When the going gets tough

I consider myself to be a relatively fit and healthy 27-year-old, but while walking the hills of the west coast of Scotland, as my legs began to ache, and my heart pounded, I wondered why I was struggling to keep up with a stalker 25 years my elder. Normally I pride myself on never holding anyone up, and being able to take a shot when required without breathing so hard my lungs are coming out my mouth. What was the problem?

To answer this, I must look back at my preparation for this hunt, in terms of fitness and nutrition. These people up on the hill taking clients out six days a week easily walk over 10km per day on steep and boggy terrain. Sadly, it is not possible for everyone to train in this environment, let alone do it six days a week. But I do believe that if you train smart, at least you’ll have a fighting chance. I would never claim to be an expert in diet and fitness, but I have had years of experience in both departments. Through completing a gruelling, year-long training and selection process to become a Royal Navy clearance diver, I really saw what worked and what didn’t.

First things first, big-muscled guys are the first to fall. I saw it time and time again. The same goes for those who rely on large numbers of supplements instead of just having a well-balanced diet. As we came up to our first selection week, many of the guys were spending four hours a day in the gym pumping iron and taking every supplement you can think of. I do agree that adding extra protein for muscle recovery, growth and strength when doing large amounts of training does help, but save your money on the rest. In contrast, my daily training consisted of an hour’s swim, a 30-minute run, and a short body weight circuit for core strength. Zero supplements of any kind. I had a good base fitness level, but it was still considerably less training than most other men there.

We started with 38 guys and went down to ten by the end of the first week of selection. By the end of the course, only four remained, and I was one of them. As you can see by the pictures, none of us four were huge guys or gym junkies, but we trained smart. Beyond the physical components of training, mental resilience was key to my success. You can only get this by pushing yourself harder in uncomfortable situations while remaining positive – even when you are soaked to the bone, your legs are like two lead weights dragging you down, and you still have three hours of walking to go. Now, back to my training regime for this hunt. Unfortunately, I had fallen into the trap of just going to the gym and doing the same routine time and time again, not training in any of the gear I would be using on the hill. If I had changed my routine for even just one day to walk in my boots, carrying my rucksack, this would have made a difference.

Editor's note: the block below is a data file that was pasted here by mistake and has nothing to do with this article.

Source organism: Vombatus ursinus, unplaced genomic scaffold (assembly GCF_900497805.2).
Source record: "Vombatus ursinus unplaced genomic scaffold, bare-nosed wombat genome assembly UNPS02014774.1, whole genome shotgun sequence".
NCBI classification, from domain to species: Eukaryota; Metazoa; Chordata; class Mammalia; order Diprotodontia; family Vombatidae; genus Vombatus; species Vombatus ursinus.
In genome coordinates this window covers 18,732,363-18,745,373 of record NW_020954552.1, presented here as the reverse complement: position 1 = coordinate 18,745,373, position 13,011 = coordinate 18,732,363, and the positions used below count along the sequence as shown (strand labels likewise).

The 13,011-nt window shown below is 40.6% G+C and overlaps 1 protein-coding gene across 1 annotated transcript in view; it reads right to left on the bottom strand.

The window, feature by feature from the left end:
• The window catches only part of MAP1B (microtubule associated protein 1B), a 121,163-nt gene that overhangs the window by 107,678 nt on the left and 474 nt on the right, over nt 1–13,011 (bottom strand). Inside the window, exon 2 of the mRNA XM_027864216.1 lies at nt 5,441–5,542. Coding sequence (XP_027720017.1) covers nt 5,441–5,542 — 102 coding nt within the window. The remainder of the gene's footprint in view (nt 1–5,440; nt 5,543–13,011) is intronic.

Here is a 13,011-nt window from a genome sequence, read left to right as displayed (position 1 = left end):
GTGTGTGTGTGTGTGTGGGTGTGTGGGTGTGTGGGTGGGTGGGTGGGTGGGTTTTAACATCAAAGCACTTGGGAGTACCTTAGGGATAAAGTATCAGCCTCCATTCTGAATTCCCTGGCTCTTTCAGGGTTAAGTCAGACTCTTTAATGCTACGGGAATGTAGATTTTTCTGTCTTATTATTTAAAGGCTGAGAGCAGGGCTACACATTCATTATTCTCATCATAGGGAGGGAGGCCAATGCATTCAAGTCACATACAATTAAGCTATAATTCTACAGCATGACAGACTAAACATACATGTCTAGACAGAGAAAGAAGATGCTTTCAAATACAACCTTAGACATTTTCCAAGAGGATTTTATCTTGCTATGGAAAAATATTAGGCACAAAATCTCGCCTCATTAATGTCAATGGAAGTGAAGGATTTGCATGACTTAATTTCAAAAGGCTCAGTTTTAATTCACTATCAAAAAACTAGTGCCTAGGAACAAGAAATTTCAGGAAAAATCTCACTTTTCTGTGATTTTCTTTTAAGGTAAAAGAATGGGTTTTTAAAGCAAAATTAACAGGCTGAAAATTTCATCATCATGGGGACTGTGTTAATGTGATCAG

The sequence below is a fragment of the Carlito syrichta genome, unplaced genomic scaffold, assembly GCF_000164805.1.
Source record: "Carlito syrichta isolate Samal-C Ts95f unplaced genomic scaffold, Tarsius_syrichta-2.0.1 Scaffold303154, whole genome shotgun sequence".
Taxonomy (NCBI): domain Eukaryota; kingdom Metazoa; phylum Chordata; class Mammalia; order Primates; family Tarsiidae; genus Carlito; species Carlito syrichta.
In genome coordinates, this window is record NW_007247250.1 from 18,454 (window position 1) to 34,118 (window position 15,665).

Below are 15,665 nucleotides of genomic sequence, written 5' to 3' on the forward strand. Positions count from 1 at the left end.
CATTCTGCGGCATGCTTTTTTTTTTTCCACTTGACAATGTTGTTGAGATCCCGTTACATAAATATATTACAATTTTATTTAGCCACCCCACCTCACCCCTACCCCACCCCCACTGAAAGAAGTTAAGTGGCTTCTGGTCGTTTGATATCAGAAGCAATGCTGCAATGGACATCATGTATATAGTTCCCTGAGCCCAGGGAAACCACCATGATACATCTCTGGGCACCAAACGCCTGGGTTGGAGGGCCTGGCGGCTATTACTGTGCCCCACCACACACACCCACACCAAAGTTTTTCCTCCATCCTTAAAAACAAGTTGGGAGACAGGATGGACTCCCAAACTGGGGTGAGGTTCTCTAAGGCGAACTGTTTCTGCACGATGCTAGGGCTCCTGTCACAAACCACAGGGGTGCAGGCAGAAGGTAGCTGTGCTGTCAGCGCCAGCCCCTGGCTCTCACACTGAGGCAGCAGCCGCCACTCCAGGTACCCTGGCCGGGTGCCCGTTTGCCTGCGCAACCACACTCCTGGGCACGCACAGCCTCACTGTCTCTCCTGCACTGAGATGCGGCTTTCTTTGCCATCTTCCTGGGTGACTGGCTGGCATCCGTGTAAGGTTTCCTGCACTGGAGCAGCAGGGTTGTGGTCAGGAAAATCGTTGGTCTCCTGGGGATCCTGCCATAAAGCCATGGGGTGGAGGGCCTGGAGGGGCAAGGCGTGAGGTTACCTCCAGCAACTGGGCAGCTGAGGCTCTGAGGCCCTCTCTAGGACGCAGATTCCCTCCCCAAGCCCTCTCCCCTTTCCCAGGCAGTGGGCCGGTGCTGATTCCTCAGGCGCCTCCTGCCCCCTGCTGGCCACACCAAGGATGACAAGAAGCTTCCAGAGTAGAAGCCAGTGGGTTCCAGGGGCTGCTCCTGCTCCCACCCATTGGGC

If you’re training indoors on a treadmill, how do you expect to deal with terrain like this?

My second problem area was diet. My downfall came in liquid form – having a casual drink at the pub with friends during the week and a few more ciders at the weekend did not help. I have now cut out drinking during the week and some weekends, and feel all the better for it. Hollywood-star-cum-wrestler Dwayne ‘The Rock’ Johnson is a big believer in ‘cheat days’ as food and drink are one of life’s great joys.

Another thing I think is important is having a level of fitness you know you should be at. For me this is easy. My whole life I have basically had to always achieve 9 minutes 30 seconds for a mile-and-a-half run on fitness tests. My fastest time was 8 minutes 50 seconds, and I was not even that fast compared to other guys. I should add this was after a warm-up of a mile and a half under 15 minutes, but I tend to leave that out now I am a civilian. That is the baseline measurement for me.

The week after my hunt, I tested myself over the distance and found I was a whole minute slower than the baseline. I knew something had to change. If you want to find out where you are by military standards, which are a good basis to judge fitness, most of the requirements can be found online. If this all sounds too much for you, then simply try cutting back on that extra drink or pudding, and go swimming once a week for 30 minutes to an hour. After a few weeks you will notice a difference. I can not overstate how good swimming can be for your general fitness.

Darryl’s military days taught him that training smart is the secret

There are many reasons why more people should pay attention to fitness for hunting apart from being able to keep up with your guide. An important one is ability to cope with the final moments of the stalk. This can often consist of large sections of crawling, moving fast between peat hags and boggy ground, draining your energy and stressing your lungs. This was perfectly demonstrated on the stalk I referred to earlier. For nearly a mile and a half we crawled, my brother alongside me the whole time, and at the end of it I needed to take a swift shot. Making the best shot possible with labouring breath is a challenge of concentration as well as of physical ability.

Importantly, if you have to follow a wounded animal up you may have to do so after considerable pursuit. Landing accurate shots under such circumstances is much easier with a decent fitness level.

Unsurprisingly, the military deliberately train in a manner that forces individuals to acclimatise to the feeling of performing accurate and consistent shooting under pressure and physical exertion. This is something that we should practise for in the civilian world, combined with the reality of uncomfortable and unconventional shooting positions. It is our responsibility to be as fit as possible to maximise our ability to take clean, ethical and accurate shots on our quarry.

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